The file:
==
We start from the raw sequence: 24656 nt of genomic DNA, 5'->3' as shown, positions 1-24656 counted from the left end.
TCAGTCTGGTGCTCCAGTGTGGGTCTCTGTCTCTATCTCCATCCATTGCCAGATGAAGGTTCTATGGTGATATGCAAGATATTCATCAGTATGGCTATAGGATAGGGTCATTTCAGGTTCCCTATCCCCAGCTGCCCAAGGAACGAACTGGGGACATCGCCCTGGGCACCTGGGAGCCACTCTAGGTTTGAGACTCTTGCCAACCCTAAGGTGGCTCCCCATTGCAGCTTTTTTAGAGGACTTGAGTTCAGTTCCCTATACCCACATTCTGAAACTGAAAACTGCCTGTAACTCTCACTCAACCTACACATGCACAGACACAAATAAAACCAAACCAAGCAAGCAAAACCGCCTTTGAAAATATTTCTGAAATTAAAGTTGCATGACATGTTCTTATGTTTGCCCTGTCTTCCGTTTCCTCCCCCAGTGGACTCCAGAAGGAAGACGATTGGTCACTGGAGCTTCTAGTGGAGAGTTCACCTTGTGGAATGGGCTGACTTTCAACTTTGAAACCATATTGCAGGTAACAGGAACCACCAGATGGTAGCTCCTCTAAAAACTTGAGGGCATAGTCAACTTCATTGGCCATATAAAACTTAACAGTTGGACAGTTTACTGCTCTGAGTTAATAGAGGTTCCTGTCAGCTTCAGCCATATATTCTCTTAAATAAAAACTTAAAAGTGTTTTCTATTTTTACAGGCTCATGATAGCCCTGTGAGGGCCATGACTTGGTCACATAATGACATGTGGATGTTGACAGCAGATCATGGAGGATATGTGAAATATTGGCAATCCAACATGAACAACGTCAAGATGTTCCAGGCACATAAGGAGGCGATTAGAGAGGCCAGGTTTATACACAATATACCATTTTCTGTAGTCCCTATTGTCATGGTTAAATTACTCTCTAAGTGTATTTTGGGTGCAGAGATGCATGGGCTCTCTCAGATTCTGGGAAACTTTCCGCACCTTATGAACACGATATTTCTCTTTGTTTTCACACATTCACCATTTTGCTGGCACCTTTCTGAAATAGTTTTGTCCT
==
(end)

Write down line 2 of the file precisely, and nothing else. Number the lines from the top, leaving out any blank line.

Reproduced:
TCAGTCTGGTGCTCCAGTGTGGGTCTCTGTCTCTATCTCCATCCATTGCCAGATGAAGGTTCTATGGTGATATGCAAGATATTCATCAGTATGGCTATAGGATAGGGTCATTTCAGGTTCCCTATCCCCAGCTGCCCAAGGAACGAACTGGGGACATCGCCCTGGGCACCTGGGAGCCACTCTAGGTTTGAGACTCTTGCCAACCCTAAGGTGGCTCCCCATTGCAGCTTTTTTAGAGGACTTGAGTTCAGTTCCCTATACCCACATTCTGAAACTGAAAACTGCCTGTAACTCTCACTCAACCTACACATGCACAGACACAAATAAAACCAAACCAAGCAAGCAAAACCGCCTTTGAAAATATTTCTGAAATTAAAGTTGCATGACATGTTCTTATGTTTGCCCTGTCTTCCGTTTCCTCCCCCAGTGGACTCCAGAAGGAAGACGATTGGTCACTGGAGCTTCTAGTGGAGAGTTCACCTTGTGGAATGGGCTGACTTTCAACTTTGAAACCATATTGCAGGTAACAGGAACCACCAGATGGTAGCTCCTCTAAAAACTTGAGGGCATAGTCAACTTCATTGGCCATATAAAACTTAACAGTTGGACAGTTTACTGCTCTGAGTTAATAGAGGTTCCTGTCAGCTTCAGCCATATATTCTCTTAAATAAAAACTTAAAAGTGTTTTCTATTTTTACAGGCTCATGATAGCCCTGTGAGGGCCATGACTTGGTCACATAATGACATGTGGATGTTGACAGCAGATCATGGAGGATATGTGAAATATTGGCAATCCAACATGAACAACGTCAAGATGTTCCAGGCACATAAGGAGGCGATTAGAGAGGCCAGGTTTATACACAATATACCATTTTCTGTAGTCCCTATTGTCATGGTTAAATTACTCTCTAAGTGTATTTTGGGTGCAGAGATGCATGGGCTCTCTCAGATTCTGGGAAACTTTCCGCACCTTATGAACACGATATTTCTCTTTGTTTTCACACATTCACCATTTTGCTGGCACCTTTCTGAAATAGTTTTGTCCT